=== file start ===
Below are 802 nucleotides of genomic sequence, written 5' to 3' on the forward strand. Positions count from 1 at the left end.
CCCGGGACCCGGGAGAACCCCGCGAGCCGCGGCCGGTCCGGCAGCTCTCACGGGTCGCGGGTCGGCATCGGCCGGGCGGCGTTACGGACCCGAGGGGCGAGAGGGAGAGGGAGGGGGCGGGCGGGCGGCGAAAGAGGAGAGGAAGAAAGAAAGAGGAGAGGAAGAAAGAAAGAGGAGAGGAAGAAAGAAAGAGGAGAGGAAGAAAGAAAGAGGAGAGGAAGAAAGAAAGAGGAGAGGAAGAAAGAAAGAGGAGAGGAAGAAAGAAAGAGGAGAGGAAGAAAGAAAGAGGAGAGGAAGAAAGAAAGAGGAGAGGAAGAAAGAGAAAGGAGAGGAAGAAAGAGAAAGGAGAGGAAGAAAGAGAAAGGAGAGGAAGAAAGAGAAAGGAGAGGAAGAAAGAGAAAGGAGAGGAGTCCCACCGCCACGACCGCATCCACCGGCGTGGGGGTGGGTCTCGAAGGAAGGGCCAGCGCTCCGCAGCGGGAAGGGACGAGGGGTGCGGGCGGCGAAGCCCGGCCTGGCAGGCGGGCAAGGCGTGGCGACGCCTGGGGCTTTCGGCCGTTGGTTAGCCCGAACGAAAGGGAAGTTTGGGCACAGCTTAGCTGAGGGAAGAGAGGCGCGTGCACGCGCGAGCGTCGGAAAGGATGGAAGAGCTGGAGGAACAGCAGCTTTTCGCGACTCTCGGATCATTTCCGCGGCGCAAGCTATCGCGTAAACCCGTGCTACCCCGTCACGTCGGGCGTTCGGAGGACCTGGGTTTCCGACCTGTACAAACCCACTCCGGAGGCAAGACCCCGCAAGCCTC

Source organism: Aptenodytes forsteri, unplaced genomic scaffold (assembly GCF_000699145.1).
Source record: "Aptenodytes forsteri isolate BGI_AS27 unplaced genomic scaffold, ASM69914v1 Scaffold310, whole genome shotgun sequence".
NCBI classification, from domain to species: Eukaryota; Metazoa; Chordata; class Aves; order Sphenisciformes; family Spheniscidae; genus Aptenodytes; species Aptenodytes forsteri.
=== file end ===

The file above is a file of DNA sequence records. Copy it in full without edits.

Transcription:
Below are 802 nucleotides of genomic sequence, written 5' to 3' on the forward strand. Positions count from 1 at the left end.
CCCGGGACCCGGGAGAACCCCGCGAGCCGCGGCCGGTCCGGCAGCTCTCACGGGTCGCGGGTCGGCATCGGCCGGGCGGCGTTACGGACCCGAGGGGCGAGAGGGAGAGGGAGGGGGCGGGCGGGCGGCGAAAGAGGAGAGGAAGAAAGAAAGAGGAGAGGAAGAAAGAAAGAGGAGAGGAAGAAAGAAAGAGGAGAGGAAGAAAGAAAGAGGAGAGGAAGAAAGAAAGAGGAGAGGAAGAAAGAAAGAGGAGAGGAAGAAAGAAAGAGGAGAGGAAGAAAGAAAGAGGAGAGGAAGAAAGAAAGAGGAGAGGAAGAAAGAGAAAGGAGAGGAAGAAAGAGAAAGGAGAGGAAGAAAGAGAAAGGAGAGGAAGAAAGAGAAAGGAGAGGAAGAAAGAGAAAGGAGAGGAGTCCCACCGCCACGACCGCATCCACCGGCGTGGGGGTGGGTCTCGAAGGAAGGGCCAGCGCTCCGCAGCGGGAAGGGACGAGGGGTGCGGGCGGCGAAGCCCGGCCTGGCAGGCGGGCAAGGCGTGGCGACGCCTGGGGCTTTCGGCCGTTGGTTAGCCCGAACGAAAGGGAAGTTTGGGCACAGCTTAGCTGAGGGAAGAGAGGCGCGTGCACGCGCGAGCGTCGGAAAGGATGGAAGAGCTGGAGGAACAGCAGCTTTTCGCGACTCTCGGATCATTTCCGCGGCGCAAGCTATCGCGTAAACCCGTGCTACCCCGTCACGTCGGGCGTTCGGAGGACCTGGGTTTCCGACCTGTACAAACCCACTCCGGAGGCAAGACCCCGCAAGCCTC

Source organism: Aptenodytes forsteri, unplaced genomic scaffold (assembly GCF_000699145.1).
Source record: "Aptenodytes forsteri isolate BGI_AS27 unplaced genomic scaffold, ASM69914v1 Scaffold310, whole genome shotgun sequence".
NCBI classification, from domain to species: Eukaryota; Metazoa; Chordata; class Aves; order Sphenisciformes; family Spheniscidae; genus Aptenodytes; species Aptenodytes forsteri.